Zoloft Birth Defects
Zoloft is a commonly prescribed medication that treats anxiety disorders and has been connected with increasing the risk of birth defects in infants whose mothers took the medication during pregnancy.
According to a study published in the British Journal of Medicine in June 2009, Zoloft was linked to congenital heart defects including atrial septal defect (ASD) and ventricular septal defect (VSD). These conditions are characterized by a hole in the chambers of the heart. The study found that when taken during the first trimester of pregnancy, Zoloft doubled infants' risk of developing the disease.
A life-threatening condition known as persistent pulmonary hypertension has also been connected to Zoloft treatments. The condition causes high pressure in blood vessels in the lungs and has been found to be six times more common in infants whose mothers took Zoloft during pregnancy than those who did not.
Women who took Zoloft while pregnant and experienced complications may wish to talk to a lawyer about their legal options.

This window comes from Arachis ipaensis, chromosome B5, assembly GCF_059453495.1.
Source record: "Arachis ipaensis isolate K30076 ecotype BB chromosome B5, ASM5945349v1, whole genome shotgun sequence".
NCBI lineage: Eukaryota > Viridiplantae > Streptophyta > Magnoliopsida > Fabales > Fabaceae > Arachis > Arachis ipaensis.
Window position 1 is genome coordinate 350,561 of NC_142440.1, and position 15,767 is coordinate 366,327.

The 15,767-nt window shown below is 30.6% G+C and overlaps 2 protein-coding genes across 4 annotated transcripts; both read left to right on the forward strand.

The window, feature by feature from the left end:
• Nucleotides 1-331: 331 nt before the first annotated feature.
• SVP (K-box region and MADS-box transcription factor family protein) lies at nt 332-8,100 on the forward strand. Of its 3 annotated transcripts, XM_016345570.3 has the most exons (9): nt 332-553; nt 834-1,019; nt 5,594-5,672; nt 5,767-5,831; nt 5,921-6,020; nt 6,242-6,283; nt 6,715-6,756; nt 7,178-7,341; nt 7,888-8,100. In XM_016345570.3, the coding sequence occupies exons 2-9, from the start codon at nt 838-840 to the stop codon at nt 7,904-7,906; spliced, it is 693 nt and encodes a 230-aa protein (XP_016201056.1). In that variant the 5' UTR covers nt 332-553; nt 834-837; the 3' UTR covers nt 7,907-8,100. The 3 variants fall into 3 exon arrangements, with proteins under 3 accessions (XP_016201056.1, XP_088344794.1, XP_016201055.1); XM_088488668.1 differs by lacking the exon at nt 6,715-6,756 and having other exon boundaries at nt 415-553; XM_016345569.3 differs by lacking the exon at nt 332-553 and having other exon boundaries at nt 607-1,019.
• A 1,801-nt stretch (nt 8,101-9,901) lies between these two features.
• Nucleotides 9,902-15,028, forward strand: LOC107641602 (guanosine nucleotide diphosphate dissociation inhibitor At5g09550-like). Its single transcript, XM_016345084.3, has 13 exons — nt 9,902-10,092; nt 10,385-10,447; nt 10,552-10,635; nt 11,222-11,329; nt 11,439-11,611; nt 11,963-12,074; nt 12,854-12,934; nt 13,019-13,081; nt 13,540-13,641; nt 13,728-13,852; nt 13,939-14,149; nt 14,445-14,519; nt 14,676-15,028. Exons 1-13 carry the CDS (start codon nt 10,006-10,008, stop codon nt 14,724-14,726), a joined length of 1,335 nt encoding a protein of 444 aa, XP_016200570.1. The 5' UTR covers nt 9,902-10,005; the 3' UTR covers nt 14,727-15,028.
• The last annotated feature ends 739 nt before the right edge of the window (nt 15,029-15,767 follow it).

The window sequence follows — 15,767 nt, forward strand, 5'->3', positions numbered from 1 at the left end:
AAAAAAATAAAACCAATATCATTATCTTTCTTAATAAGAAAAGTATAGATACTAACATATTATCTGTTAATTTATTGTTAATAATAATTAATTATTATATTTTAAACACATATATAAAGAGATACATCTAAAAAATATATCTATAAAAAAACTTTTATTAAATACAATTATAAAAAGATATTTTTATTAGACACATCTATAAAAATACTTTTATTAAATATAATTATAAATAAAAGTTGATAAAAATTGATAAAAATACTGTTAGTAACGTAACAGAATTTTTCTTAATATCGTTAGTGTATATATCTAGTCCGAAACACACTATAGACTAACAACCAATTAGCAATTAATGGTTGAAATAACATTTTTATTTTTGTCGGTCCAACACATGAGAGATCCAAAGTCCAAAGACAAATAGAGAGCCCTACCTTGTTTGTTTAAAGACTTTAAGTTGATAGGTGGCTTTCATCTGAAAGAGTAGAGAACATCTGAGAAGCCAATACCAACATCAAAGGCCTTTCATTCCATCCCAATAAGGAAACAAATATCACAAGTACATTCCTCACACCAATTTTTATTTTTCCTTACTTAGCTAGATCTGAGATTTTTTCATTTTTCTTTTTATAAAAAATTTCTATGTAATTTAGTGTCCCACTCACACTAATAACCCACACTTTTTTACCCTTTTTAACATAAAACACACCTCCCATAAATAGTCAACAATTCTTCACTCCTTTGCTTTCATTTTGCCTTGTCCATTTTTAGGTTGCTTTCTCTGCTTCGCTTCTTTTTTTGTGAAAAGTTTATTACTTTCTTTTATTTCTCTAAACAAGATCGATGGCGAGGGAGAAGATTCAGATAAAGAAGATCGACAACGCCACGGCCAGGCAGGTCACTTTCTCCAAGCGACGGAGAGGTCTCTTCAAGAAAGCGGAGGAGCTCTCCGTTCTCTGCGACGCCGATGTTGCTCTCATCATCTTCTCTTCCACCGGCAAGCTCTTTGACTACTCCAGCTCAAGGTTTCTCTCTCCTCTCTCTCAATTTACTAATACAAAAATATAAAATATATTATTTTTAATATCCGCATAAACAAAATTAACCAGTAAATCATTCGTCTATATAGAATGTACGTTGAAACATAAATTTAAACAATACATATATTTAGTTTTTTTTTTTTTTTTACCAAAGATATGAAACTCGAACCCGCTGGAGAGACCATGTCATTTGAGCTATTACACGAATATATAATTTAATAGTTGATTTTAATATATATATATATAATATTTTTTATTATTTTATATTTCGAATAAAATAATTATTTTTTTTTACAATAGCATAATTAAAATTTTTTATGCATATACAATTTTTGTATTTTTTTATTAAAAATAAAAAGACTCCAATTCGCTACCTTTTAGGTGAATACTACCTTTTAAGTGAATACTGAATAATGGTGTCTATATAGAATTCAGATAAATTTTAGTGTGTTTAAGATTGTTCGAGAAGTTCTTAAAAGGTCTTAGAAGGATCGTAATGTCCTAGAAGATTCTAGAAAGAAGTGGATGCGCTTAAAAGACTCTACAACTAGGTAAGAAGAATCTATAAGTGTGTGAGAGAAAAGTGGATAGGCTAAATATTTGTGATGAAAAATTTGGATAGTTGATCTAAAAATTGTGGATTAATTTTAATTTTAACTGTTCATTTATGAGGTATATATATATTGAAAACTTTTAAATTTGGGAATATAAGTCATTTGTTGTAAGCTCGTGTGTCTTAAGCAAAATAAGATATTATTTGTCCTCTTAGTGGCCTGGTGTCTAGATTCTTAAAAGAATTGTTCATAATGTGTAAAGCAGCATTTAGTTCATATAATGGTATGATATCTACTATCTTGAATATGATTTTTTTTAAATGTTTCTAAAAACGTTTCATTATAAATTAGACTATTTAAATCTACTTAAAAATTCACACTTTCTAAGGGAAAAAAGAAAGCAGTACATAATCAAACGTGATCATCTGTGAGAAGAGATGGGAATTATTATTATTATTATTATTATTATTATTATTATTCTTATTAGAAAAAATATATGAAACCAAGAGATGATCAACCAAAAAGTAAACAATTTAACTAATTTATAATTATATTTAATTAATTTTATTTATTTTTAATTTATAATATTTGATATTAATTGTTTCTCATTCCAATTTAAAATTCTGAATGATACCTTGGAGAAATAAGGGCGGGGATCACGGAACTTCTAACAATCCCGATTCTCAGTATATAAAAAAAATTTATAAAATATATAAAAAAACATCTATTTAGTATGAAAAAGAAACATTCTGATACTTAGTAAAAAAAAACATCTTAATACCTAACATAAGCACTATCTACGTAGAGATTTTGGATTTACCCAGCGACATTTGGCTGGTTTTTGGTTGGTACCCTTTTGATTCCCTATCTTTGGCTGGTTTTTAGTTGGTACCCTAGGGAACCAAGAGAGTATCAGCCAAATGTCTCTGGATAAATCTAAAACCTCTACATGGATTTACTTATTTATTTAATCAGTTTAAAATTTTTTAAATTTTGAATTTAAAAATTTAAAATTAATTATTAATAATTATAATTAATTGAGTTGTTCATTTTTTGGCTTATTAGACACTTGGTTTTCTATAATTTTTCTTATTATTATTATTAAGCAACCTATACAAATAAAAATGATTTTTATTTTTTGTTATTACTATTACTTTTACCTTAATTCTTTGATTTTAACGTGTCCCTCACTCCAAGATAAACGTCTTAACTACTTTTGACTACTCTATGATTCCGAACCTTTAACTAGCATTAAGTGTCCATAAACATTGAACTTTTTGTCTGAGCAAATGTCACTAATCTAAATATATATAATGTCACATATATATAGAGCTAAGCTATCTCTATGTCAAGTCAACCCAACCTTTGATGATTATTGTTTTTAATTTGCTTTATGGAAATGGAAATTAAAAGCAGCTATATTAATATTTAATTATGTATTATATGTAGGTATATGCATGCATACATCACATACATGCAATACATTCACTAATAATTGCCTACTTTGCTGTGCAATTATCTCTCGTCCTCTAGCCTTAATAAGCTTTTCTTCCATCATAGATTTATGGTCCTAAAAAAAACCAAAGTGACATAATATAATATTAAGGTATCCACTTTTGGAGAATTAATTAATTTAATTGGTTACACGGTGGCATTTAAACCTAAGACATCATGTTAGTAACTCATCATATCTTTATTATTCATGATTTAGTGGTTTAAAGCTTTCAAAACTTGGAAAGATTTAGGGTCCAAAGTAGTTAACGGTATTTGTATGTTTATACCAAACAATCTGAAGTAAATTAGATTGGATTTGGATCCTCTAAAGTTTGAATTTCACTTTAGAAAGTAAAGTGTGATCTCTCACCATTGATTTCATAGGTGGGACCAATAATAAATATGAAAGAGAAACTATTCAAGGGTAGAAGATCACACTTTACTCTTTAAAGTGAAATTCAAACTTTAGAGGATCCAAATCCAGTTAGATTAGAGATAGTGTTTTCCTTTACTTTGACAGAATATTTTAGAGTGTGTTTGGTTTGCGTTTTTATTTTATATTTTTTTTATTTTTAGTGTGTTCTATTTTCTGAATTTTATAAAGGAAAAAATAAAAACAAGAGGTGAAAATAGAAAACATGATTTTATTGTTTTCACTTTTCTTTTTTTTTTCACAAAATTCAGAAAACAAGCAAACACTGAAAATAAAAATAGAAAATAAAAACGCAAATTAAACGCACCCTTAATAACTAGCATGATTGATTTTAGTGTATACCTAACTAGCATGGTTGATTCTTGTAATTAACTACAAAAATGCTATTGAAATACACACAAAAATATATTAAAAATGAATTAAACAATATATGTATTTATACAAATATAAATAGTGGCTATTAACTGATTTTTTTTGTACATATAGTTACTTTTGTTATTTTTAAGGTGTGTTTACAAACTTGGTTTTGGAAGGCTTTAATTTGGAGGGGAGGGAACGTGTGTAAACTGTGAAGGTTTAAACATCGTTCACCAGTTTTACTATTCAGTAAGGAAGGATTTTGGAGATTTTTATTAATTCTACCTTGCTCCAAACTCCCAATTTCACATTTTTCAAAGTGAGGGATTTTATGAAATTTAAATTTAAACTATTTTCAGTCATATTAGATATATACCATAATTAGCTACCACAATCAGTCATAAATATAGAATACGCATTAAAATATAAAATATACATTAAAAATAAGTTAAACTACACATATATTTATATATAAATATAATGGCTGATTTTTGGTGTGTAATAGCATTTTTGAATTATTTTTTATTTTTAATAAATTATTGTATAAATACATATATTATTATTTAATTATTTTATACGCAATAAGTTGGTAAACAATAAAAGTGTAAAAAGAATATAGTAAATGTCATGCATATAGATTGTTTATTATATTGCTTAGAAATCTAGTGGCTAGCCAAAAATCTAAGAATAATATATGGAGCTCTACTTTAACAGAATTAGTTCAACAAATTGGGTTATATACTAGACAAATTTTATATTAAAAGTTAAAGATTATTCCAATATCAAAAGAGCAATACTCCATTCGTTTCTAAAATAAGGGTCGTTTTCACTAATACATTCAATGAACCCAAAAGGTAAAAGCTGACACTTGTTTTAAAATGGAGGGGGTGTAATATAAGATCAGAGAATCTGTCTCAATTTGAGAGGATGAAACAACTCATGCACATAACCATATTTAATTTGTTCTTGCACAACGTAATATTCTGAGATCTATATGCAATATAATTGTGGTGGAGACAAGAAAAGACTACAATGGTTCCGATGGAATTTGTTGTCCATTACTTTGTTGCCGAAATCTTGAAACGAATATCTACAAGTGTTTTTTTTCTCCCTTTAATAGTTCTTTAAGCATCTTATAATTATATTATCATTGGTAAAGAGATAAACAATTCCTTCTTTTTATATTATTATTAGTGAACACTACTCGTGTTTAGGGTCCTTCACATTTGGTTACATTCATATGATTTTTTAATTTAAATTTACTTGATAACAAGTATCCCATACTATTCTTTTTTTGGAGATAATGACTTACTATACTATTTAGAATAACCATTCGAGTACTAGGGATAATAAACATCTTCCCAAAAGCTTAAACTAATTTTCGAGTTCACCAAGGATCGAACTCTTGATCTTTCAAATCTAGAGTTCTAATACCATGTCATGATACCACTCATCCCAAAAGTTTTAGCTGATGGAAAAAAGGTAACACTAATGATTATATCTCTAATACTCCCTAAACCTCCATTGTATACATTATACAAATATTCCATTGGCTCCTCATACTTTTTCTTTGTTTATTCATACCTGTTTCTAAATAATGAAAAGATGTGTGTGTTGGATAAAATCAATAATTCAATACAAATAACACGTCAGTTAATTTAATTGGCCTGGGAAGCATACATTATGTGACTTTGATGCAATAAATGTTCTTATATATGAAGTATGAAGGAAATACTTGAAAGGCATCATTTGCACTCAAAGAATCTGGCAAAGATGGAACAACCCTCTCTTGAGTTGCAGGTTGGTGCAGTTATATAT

Babies typically show symptoms of ASD or VSD during the first few weeks or months after birth. Common symptoms include:
- Increased rate of breathing
- Swelling of the feet, legs or abdomen
- Heart murmur
- Bluish color of skin, lips or fingernails
- Lung infections
- Poor eating
- Rapid heart rate
Symptoms may vary and may not be detected for years or until heart failure or shortness of breath occur.
Persistent pulmonary hypertension
Persistent pulmonary hypertension is a serious disorder of the lungs that causes the arteries to constrict, which strains blood flow through vessels.
Symptoms associated with this condition include:
- Bluish lips and skin
- Chest pain
- Irregular heart beat
- Shortness of breath caused by activity
This condition may be diagnosed through a physical exam and through other testing methods.